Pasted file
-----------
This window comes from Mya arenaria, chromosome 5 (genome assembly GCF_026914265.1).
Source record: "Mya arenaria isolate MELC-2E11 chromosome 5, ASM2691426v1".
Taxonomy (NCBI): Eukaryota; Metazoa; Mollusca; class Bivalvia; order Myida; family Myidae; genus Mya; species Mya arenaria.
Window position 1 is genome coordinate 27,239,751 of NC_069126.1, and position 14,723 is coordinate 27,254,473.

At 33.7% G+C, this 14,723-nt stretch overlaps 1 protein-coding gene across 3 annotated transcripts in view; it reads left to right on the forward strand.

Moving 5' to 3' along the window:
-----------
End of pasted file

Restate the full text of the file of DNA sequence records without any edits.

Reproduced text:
This window comes from Mya arenaria, chromosome 5 (genome assembly GCF_026914265.1).
Source record: "Mya arenaria isolate MELC-2E11 chromosome 5, ASM2691426v1".
Taxonomy (NCBI): Eukaryota; Metazoa; Mollusca; class Bivalvia; order Myida; family Myidae; genus Mya; species Mya arenaria.
Window position 1 is genome coordinate 27,239,751 of NC_069126.1, and position 14,723 is coordinate 27,254,473.

At 33.7% G+C, this 14,723-nt stretch overlaps 1 protein-coding gene across 3 annotated transcripts in view; it reads left to right on the forward strand.

Moving 5' to 3' along the window: